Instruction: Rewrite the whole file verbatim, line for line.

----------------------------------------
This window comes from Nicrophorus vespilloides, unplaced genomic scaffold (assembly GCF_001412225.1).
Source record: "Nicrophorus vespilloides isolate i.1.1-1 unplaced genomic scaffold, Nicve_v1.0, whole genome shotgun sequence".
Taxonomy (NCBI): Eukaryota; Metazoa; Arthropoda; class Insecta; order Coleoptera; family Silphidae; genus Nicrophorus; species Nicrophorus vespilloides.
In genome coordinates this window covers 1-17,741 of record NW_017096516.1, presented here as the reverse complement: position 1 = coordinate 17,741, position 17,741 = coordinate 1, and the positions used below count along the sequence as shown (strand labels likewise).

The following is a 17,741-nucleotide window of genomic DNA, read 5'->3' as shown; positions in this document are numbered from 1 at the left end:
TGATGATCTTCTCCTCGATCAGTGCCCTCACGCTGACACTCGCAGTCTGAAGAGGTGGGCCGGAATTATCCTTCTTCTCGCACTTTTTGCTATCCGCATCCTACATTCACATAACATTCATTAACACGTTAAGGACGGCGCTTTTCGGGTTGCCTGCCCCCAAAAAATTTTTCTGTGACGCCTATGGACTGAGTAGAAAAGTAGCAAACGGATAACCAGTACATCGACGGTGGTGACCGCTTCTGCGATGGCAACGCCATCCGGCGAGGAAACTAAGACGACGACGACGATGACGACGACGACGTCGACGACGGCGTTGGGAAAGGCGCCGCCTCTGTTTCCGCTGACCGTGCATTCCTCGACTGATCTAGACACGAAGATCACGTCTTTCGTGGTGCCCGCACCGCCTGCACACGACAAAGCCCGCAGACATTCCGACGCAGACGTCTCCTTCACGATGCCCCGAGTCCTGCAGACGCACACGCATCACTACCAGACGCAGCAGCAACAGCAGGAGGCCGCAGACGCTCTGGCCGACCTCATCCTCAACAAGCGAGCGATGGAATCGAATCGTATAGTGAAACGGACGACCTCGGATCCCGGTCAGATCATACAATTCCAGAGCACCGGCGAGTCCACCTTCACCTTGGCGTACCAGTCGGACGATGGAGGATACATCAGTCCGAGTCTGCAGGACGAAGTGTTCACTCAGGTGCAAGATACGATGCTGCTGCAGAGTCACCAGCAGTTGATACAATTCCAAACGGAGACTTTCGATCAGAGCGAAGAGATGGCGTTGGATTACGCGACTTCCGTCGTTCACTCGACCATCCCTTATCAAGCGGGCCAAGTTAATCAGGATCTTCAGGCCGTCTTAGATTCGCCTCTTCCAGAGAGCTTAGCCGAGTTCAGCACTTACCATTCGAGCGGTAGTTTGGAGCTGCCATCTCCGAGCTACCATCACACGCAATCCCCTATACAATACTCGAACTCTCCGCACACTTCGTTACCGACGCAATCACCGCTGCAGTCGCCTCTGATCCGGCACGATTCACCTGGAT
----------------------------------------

This window comes from Nicrophorus vespilloides, unplaced genomic scaffold (assembly GCF_001412225.1).
Source record: "Nicrophorus vespilloides isolate i.1.1-1 unplaced genomic scaffold, Nicve_v1.0, whole genome shotgun sequence".
Taxonomy (NCBI): Eukaryota; Metazoa; Arthropoda; class Insecta; order Coleoptera; family Silphidae; genus Nicrophorus; species Nicrophorus vespilloides.
In genome coordinates this window covers 1-17,741 of record NW_017096516.1, presented here as the reverse complement: position 1 = coordinate 17,741, position 17,741 = coordinate 1, and the positions used below count along the sequence as shown (strand labels likewise).

The following is a 17,741-nucleotide window of genomic DNA, read 5'->3' as shown; positions in this document are numbered from 1 at the left end:
TGATGATCTTCTCCTCGATCAGTGCCCTCACGCTGACACTCGCAGTCTGAAGAGGTGGGCCGGAATTATCCTTCTTCTCGCACTTTTTGCTATCCGCATCCTACATTCACATAACATTCATTAACACGTTAAGGACGGCGCTTTTCGGGTTGCCTGCCCCCAAAAAATTTTTCTGTGACGCCTATGGACTGAGTAGAAAAGTAGCAAACGGATAACCAGTACATCGACGGTGGTGACCGCTTCTGCGATGGCAACGCCATCCGGCGAGGAAACTAAGACGACGACGACGATGACGACGACGACGTCGACGACGGCGTTGGGAAAGGCGCCGCCTCTGTTTCCGCTGACCGTGCATTCCTCGACTGATCTAGACACGAAGATCACGTCTTTCGTGGTGCCCGCACCGCCTGCACACGACAAAGCCCGCAGACATTCCGACGCAGACGTCTCCTTCACGATGCCCCGAGTCCTGCAGACGCACACGCATCACTACCAGACGCAGCAGCAACAGCAGGAGGCCGCAGACGCTCTGGCCGACCTCATCCTCAACAAGCGAGCGATGGAATCGAATCGTATAGTGAAACGGACGACCTCGGATCCCGGTCAGATCATACAATTCCAGAGCACCGGCGAGTCCACCTTCACCTTGGCGTACCAGTCGGACGATGGAGGATACATCAGTCCGAGTCTGCAGGACGAAGTGTTCACTCAGGTGCAAGATACGATGCTGCTGCAGAGTCACCAGCAGTTGATACAATTCCAAACGGAGACTTTCGATCAGAGCGAAGAGATGGCGTTGGATTACGCGACTTCCGTCGTTCACTCGACCATCCCTTATCAAGCGGGCCAAGTTAATCAGGATCTTCAGGCCGTCTTAGATTCGCCTCTTCCAGAGAGCTTAGCCGAGTTCAGCACTTACCATTCGAGCGGTAGTTTGGAGCTGCCATCTCCGAGCTACCATCACACGCAATCCCCTATACAATACTCGAACTCTCCGCACACTTCGTTACCGACGCAATCACCGCTGCAGTCGCCTCTGATCCGGCACGATTCACCTGGAT